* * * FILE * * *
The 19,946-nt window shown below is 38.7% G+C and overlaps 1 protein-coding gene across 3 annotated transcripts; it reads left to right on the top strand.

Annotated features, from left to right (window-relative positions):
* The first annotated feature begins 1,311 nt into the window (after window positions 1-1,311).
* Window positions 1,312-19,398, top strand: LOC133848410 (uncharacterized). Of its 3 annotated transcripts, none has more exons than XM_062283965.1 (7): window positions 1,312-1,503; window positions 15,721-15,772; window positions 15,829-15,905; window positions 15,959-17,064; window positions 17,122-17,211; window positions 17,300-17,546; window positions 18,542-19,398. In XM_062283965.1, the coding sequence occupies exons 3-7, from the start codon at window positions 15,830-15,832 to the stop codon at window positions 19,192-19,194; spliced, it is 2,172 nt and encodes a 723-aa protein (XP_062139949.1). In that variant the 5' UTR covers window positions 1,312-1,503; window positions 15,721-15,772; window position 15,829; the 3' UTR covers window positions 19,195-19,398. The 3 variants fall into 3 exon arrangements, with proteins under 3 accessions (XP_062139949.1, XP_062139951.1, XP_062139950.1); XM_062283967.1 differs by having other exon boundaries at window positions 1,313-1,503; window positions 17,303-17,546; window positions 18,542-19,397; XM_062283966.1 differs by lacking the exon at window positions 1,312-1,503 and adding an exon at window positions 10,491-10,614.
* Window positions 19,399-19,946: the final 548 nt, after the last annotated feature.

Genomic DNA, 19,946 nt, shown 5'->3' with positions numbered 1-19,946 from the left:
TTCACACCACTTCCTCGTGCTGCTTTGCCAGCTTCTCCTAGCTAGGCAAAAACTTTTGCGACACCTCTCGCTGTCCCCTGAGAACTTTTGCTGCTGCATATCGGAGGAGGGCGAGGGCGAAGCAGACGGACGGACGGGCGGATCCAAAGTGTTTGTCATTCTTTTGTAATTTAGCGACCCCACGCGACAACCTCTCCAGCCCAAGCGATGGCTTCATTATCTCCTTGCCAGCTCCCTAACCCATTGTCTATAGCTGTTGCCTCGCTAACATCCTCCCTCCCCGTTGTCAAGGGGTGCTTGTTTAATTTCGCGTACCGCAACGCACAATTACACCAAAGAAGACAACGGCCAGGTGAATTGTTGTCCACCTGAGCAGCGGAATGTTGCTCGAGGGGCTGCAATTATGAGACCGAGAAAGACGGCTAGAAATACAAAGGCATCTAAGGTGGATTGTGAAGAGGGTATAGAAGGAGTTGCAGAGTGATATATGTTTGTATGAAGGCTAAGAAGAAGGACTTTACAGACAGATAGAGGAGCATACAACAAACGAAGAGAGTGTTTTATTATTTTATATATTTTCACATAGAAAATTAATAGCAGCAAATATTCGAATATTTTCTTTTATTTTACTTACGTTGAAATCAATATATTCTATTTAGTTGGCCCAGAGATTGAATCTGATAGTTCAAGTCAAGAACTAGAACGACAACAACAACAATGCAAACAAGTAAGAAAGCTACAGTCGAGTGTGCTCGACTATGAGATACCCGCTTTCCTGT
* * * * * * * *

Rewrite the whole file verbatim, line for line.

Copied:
The 19,946-nt window shown below is 38.7% G+C and overlaps 1 protein-coding gene across 3 annotated transcripts; it reads left to right on the top strand.

Annotated features, from left to right (window-relative positions):
* The first annotated feature begins 1,311 nt into the window (after window positions 1-1,311).
* Window positions 1,312-19,398, top strand: LOC133848410 (uncharacterized). Of its 3 annotated transcripts, none has more exons than XM_062283965.1 (7): window positions 1,312-1,503; window positions 15,721-15,772; window positions 15,829-15,905; window positions 15,959-17,064; window positions 17,122-17,211; window positions 17,300-17,546; window positions 18,542-19,398. In XM_062283965.1, the coding sequence occupies exons 3-7, from the start codon at window positions 15,830-15,832 to the stop codon at window positions 19,192-19,194; spliced, it is 2,172 nt and encodes a 723-aa protein (XP_062139949.1). In that variant the 5' UTR covers window positions 1,312-1,503; window positions 15,721-15,772; window position 15,829; the 3' UTR covers window positions 19,195-19,398. The 3 variants fall into 3 exon arrangements, with proteins under 3 accessions (XP_062139949.1, XP_062139951.1, XP_062139950.1); XM_062283967.1 differs by having other exon boundaries at window positions 1,313-1,503; window positions 17,303-17,546; window positions 18,542-19,397; XM_062283966.1 differs by lacking the exon at window positions 1,312-1,503 and adding an exon at window positions 10,491-10,614.
* Window positions 19,399-19,946: the final 548 nt, after the last annotated feature.

Genomic DNA, 19,946 nt, shown 5'->3' with positions numbered 1-19,946 from the left:
TTCACACCACTTCCTCGTGCTGCTTTGCCAGCTTCTCCTAGCTAGGCAAAAACTTTTGCGACACCTCTCGCTGTCCCCTGAGAACTTTTGCTGCTGCATATCGGAGGAGGGCGAGGGCGAAGCAGACGGACGGACGGGCGGATCCAAAGTGTTTGTCATTCTTTTGTAATTTAGCGACCCCACGCGACAACCTCTCCAGCCCAAGCGATGGCTTCATTATCTCCTTGCCAGCTCCCTAACCCATTGTCTATAGCTGTTGCCTCGCTAACATCCTCCCTCCCCGTTGTCAAGGGGTGCTTGTTTAATTTCGCGTACCGCAACGCACAATTACACCAAAGAAGACAACGGCCAGGTGAATTGTTGTCCACCTGAGCAGCGGAATGTTGCTCGAGGGGCTGCAATTATGAGACCGAGAAAGACGGCTAGAAATACAAAGGCATCTAAGGTGGATTGTGAAGAGGGTATAGAAGGAGTTGCAGAGTGATATATGTTTGTATGAAGGCTAAGAAGAAGGACTTTACAGACAGATAGAGGAGCATACAACAAACGAAGAGAGTGTTTTATTATTTTATATATTTTCACATAGAAAATTAATAGCAGCAAATATTCGAATATTTTCTTTTATTTTACTTACGTTGAAATCAATATATTCTATTTAGTTGGCCCAGAGATTGAATCTGATAGTTCAAGTCAAGAACTAGAACGACAACAACAACAATGCAAACAAGTAAGAAAGCTACAGTCGAGTGTGCTCGACTATGAGATACCCGCTTTCCTGT